Scott a nice guy with mean game; contending at PGA


PITTSFORD, N.Y. – Perched against that polarizing long putter, soft-spoken and regal against a gray summer sky it was hard to make out the form of an assassin – but it was there.

Those who contend Adam Scott is too nice, too accommodating, too engaging to ever become one of the game’s truly cold competitors hasn’t been paying attention. Mr. Congeniality – he may have been the most popular man to slip an arm into the green jacket this spring since Fuzzy Zoeller – may kill you with kindness, but he still kills you.

When Scott split with Butch Harmon in late 2009 the word on the street was it was the legendary swing coach’s attempt to light a fire under an infinitely talented player with a competitive version of attention deficit disorder. Life was more important than legacies, or so conventional wisdom went, which in Scott’s defense is not an entirely foreign concept among twenty-something millionaires.

Now, some three years later, the man whose swing has been most often compared to Tiger Woods’ action has outplayed the world No. 1 in nearly every Grand Slam event since then.

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Since Scott arrived at the 2011 WGC-Accenture Match Play Championship wielding that broom-handle putter, he’s posted four top-3 finishes in the majors and won the Masters. In the lifetime before that breakthrough, the Australian had one top-3 showing in 39 major starts.

In a steady drizzle on Friday at Oak Hill he picked up where he left off at last month’s Open Championship, birdieing three of his first seven holes on his way to a 68 at the PGA Championship and a share of the early lead.

Once considered something of a loss-leader in the majors – pop quiz: who was paired with Woods and Phil Mickelson for Rounds 1 and 2 at the 2008 U.S. Open (hint: he’s Australian and finished tied for 26th at Torrey Pines) – Scott has become the picture of Grand Slam resilience.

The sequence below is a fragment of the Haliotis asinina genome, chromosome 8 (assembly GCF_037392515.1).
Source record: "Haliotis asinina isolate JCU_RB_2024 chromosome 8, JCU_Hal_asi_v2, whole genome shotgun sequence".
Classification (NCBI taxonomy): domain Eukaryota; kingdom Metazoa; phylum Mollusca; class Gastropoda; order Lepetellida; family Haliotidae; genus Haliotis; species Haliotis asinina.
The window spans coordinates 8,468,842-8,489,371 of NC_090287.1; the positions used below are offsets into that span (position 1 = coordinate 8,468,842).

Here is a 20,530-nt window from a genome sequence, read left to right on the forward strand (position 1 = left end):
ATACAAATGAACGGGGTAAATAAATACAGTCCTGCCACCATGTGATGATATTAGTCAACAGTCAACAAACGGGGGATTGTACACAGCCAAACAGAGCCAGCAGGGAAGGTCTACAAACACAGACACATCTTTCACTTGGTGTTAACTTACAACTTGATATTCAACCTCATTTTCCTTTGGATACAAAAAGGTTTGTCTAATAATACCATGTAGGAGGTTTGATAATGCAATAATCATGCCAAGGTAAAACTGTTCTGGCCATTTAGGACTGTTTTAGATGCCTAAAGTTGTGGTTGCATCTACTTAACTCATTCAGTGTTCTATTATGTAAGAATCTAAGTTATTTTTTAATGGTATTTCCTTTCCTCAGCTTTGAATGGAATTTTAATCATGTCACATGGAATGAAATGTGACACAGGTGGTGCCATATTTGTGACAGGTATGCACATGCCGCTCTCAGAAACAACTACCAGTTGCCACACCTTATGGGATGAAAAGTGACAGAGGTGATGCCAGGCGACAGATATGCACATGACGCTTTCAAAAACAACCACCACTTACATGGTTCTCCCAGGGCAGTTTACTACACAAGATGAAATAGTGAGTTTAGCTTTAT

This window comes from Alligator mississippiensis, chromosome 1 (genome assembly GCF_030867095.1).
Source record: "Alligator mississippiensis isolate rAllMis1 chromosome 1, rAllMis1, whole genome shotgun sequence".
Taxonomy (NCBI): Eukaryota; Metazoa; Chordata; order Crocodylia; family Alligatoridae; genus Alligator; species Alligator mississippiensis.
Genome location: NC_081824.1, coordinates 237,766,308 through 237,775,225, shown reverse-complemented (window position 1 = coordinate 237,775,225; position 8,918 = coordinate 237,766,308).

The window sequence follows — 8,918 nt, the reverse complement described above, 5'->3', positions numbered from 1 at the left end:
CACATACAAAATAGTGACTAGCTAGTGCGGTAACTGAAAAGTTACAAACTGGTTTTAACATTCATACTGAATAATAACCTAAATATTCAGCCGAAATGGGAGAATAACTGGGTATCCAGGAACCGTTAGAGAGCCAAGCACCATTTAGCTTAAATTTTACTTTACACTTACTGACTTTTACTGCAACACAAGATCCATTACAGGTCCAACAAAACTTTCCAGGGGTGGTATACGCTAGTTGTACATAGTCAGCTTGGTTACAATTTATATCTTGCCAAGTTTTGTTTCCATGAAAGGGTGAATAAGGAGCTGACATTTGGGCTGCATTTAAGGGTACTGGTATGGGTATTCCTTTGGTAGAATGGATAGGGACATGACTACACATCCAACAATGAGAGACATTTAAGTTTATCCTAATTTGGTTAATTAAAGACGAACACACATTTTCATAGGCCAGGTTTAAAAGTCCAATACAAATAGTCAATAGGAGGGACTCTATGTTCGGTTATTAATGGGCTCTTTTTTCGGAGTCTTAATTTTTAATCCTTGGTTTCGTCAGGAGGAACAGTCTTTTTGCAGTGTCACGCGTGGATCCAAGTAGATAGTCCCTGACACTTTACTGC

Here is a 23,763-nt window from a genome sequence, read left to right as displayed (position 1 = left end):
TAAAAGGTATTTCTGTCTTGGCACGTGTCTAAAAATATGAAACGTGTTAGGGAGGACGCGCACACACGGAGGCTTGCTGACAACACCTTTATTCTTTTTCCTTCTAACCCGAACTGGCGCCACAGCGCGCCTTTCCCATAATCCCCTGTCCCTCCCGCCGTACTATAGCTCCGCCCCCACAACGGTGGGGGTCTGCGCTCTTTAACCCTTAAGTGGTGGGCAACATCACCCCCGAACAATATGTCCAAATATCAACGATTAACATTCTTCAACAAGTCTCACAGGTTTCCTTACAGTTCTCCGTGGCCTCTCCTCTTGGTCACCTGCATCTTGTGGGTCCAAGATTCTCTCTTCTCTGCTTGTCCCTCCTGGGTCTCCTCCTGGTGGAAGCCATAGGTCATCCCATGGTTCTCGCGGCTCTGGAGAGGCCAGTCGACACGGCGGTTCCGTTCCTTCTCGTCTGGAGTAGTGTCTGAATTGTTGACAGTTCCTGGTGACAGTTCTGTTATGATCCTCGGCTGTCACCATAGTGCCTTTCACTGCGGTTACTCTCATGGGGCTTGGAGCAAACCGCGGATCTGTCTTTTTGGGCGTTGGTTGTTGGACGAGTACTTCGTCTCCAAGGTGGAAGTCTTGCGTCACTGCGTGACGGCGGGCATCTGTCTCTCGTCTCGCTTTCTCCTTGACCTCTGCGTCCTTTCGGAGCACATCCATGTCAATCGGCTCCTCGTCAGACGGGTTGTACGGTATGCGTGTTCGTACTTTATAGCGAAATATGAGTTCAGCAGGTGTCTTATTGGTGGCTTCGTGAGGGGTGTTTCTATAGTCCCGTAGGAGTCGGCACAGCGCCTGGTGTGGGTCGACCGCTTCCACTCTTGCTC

“When you’re not 100 percent ready to win majors, every week is a big week, but then I feel like you get your game to a point where you’re trying to make sure it’s ready four times a year,” said Justin Rose, who was paired with Scott for Rounds 1 and 2 at Oak Hill. “Adam has done a great job of that the last couple of years. He’s the best player, by far, in the majors.”

If that is a tad too much hyperbole for you, consider that since the 2011 Masters, the year Scott arguably emerged as a major player, he’s finished second (2012 Open Championship), first (2013 Masters) and tied for third (2013 Open Championship) when it matters.

It wasn’t just the long putter, although the impact it has had on Scott’s game is significant, or that flyer that International Presidents Cup captain Greg Norman took in 2009 that wrested Scott out of his slide into irrelevance. It was something much more profound, something more subtle that completed the transformation.

In short, Scott became harder. He lured caddie Steve Williams into his camp, a bulldog by any other name, and set about shoring up the parts of his game that had made majors such a mystery.

When he bogeyed four straight late during the final round of last year’s Open Championship to lose to Ernie Els, some considered it the status quo for a player who had never been much of a major player.

When he rebounded from that heartbreak this year at Augusta National the one part of his game that always seemed suspect, his heart, effectively became beyond reproach.

Since his major awakening, Scott has proven himself adept at contending on links courses (Royal Lytham and Muirfield), parkland tracks (Oak Hill) and everything in between (Augusta National). As a rule, solid golf tends to travel.

It is a measure of how far he has come that while he fielded questions on Friday from the top of the PGA leaderboard he had no problem revisiting a time when such a situation seemed about as likely as a player winning a major with a long putter.

“The game can be frustrating when it’s not going the way you want it and the confidence is down,” Scott said. “Six months can slip away from you and the next thing you know your confidence is gone.”

Like most objects in the rearview mirror, Scott’s previous troubles seem closer to those watching from afar. But for Scott the incremental improvements in his game and game face have been as real as the steps leading from Oak Hill’s 18th green.

He’s no longer referred to in hushed tones as just “a nice guy, but a bit of an underachiever.” The prodigy has gone punisher, buoyed by the fact that at 33 he continues to get better. That he keeps getting meaner.

“I’ve got better golf in me still,” he said.

He may not win this week’s PGA Championship, but the difference now is that he knows he can.